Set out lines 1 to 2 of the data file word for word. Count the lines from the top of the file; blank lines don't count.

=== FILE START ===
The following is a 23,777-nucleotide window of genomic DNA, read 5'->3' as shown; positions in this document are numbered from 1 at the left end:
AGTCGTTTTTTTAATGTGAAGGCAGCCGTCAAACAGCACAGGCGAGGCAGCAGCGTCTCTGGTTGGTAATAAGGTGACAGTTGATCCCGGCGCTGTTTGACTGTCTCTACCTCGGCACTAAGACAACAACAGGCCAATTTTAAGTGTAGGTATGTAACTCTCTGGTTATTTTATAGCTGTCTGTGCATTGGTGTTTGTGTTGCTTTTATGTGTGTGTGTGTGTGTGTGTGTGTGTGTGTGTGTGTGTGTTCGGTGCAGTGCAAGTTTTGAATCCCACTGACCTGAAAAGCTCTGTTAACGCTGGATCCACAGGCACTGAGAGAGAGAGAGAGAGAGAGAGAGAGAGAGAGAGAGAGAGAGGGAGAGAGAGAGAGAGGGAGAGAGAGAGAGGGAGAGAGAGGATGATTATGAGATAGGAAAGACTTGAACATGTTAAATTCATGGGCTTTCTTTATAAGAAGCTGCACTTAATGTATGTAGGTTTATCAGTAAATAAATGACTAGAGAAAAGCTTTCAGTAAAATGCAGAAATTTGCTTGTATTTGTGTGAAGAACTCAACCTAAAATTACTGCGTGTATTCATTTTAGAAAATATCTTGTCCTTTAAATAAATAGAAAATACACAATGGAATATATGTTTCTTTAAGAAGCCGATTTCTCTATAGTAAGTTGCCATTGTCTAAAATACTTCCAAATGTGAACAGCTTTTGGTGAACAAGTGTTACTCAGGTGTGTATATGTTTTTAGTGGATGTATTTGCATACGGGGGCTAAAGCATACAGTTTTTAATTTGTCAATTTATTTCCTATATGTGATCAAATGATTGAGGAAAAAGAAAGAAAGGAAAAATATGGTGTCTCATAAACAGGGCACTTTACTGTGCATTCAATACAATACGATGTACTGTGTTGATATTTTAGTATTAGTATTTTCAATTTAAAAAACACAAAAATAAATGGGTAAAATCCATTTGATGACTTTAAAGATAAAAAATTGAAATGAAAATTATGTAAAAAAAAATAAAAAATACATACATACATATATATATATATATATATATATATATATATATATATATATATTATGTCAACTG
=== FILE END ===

The following is a 23,777-nucleotide window of genomic DNA, read 5'->3' as shown; positions in this document are numbered from 1 at the left end:
AGTCGTTTTTTTAATGTGAAGGCAGCCGTCAAACAGCACAGGCGAGGCAGCAGCGTCTCTGGTTGGTAATAAGGTGACAGTTGATCCCGGCGCTGTTTGACTGTCTCTACCTCGGCACTAAGACAACAACAGGCCAATTTTAAGTGTAGGTATGTAACTCTCTGGTTATTTTATAGCTGTCTGTGCATTGGTGTTTGTGTTGCTTTTATGTGTGTGTGTGTGTGTGTGTGTGTGTGTGTGTGTGTGTGTTCGGTGCAGTGCAAGTTTTGAATCCCACTGACCTGAAAAGCTCTGTTAACGCTGGATCCACAGGCACTGAGAGAGAGAGAGAGAGAGAGAGAGAGAGAGAGAGAGAGAGAGGGAGAGAGAGAGAGAGGGAGAGAGAGAGAGGGAGAGAGAGGATGATTATGAGATAGGAAAGACTTGAACATGTTAAATTCATGGGCTTTCTTTATAAGAAGCTGCACTTAATGTATGTAGGTTTATCAGTAAATAAATGACTAGAGAAAAGCTTTCAGTAAAATGCAGAAATTTGCTTGTATTTGTGTGAAGAACTCAACCTAAAATTACTGCGTGTATTCATTTTAGAAAATATCTTGTCCTTTAAATAAATAGAAAATACACAATGGAATATATGTTTCTTTAAGAAGCCGATTTCTCTATAGTAAGTTGCCATTGTCTAAAATACTTCCAAATGTGAACAGCTTTTGGTGAACAAGTGTTACTCAGGTGTGTATATGTTTTTAGTGGATGTATTTGCATACGGGGGCTAAAGCATACAGTTTTTAATTTGTCAATTTATTTCCTATATGTGATCAAATGATTGAGGAAAAAGAAAGAAAGGAAAAATATGGTGTCTCATAAACAGGGCACTTTACTGTGCATTCAATACAATACGATGTACTGTGTTGATATTTTAGTATTAGTATTTTCAATTTAAAAAACACAAAAATAAATGGGTAAAATCCATTTGATGACTTTAAAGATAAAAAATTGAAATGAAAATTATGTAAAAAAAAATAAAAAATACATACATACATATATATATATATATATATATATATATATATATATATATATATTATGTCAACTG